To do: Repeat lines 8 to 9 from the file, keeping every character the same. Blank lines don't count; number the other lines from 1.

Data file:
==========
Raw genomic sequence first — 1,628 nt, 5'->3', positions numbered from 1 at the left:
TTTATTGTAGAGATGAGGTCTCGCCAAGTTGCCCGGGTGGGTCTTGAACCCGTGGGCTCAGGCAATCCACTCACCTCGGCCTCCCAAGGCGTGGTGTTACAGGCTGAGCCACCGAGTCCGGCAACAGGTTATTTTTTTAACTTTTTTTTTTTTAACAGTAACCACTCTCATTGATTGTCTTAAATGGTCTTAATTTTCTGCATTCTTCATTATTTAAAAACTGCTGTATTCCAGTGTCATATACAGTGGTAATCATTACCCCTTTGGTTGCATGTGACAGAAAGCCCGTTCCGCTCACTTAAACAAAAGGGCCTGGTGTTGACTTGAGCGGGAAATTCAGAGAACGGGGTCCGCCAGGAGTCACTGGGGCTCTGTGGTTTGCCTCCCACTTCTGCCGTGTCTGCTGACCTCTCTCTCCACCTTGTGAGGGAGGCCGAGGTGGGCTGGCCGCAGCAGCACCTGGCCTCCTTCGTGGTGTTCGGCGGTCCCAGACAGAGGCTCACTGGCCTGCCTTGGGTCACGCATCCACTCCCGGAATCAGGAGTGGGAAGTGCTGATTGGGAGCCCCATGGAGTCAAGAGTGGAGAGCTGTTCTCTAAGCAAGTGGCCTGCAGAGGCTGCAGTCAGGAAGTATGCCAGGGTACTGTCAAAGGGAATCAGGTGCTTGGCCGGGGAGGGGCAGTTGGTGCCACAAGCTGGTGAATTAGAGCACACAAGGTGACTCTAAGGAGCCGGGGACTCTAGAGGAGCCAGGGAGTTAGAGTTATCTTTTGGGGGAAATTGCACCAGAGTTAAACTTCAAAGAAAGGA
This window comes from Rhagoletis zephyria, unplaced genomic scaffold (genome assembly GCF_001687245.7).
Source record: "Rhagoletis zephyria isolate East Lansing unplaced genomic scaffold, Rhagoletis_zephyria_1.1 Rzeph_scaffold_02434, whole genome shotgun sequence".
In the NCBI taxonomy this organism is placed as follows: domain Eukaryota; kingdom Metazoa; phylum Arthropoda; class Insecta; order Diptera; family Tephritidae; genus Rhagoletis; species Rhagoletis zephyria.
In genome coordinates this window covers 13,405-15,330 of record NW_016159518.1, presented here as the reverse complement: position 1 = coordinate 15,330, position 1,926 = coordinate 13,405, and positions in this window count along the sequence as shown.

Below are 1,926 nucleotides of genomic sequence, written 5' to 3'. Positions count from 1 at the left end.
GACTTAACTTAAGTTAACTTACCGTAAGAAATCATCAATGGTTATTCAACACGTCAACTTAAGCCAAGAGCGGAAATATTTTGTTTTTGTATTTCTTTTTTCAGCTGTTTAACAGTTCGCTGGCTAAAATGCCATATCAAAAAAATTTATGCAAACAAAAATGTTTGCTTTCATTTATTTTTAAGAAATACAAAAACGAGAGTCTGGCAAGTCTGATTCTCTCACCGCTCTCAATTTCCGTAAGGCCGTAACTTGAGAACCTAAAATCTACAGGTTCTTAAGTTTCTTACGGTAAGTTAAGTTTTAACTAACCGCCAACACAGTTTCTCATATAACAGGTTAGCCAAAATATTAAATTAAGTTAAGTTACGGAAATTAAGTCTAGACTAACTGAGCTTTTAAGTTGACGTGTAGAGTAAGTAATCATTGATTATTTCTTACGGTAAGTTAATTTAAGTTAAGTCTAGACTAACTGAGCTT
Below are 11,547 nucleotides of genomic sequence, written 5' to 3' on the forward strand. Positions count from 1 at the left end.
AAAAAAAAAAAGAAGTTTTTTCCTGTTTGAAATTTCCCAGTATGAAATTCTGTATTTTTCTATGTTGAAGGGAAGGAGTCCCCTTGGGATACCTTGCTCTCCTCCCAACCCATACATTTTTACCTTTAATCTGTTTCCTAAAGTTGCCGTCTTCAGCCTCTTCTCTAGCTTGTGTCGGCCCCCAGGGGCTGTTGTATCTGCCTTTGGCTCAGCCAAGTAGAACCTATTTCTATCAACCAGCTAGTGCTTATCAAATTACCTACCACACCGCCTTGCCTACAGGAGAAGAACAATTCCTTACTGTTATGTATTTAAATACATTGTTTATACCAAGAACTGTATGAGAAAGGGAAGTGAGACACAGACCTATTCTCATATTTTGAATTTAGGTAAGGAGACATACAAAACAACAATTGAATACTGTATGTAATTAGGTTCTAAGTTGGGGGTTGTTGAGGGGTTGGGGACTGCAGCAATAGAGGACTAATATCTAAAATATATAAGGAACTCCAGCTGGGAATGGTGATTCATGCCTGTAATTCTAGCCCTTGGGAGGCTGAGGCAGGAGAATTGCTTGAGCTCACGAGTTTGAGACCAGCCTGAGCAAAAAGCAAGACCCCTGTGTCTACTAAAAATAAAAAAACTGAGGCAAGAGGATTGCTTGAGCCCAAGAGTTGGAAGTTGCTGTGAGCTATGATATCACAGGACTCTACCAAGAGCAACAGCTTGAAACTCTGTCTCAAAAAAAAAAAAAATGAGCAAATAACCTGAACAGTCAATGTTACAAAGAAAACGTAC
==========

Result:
GACTTAACTTAAGTTAACTTACCGTAAGAAATCATCAATGGTTATTCAACACGTCAACTTAAGCCAAGAGCGGAAATATTTTGTTTTTGTATTTCTTTTTTCAGCTGTTTAACAGTTCGCTGGCTAAAATGCCATATCAAAAAAATTTATGCAAACAAAAATGTTTGCTTTCATTTATTTTTAAGAAATACAAAAACGAGAGTCTGGCAAGTCTGATTCTCTCACCGCTCTCAATTTCCGTAAGGCCGTAACTTGAGAACCTAAAATCTACAGGTTCTTAAGTTTCTTACGGTAAGTTAAGTTTTAACTAACCGCCAACACAGTTTCTCATATAACAGGTTAGCCAAAATATTAAATTAAGTTAAGTTACGGAAATTAAGTCTAGACTAACTGAGCTTTTAAGTTGACGTGTAGAGTAAGTAATCATTGATTATTTCTTACGGTAAGTTAATTTAAGTTAAGTCTAGACTAACTGAGCTT
Below are 11,547 nucleotides of genomic sequence, written 5' to 3' on the forward strand. Positions count from 1 at the left end.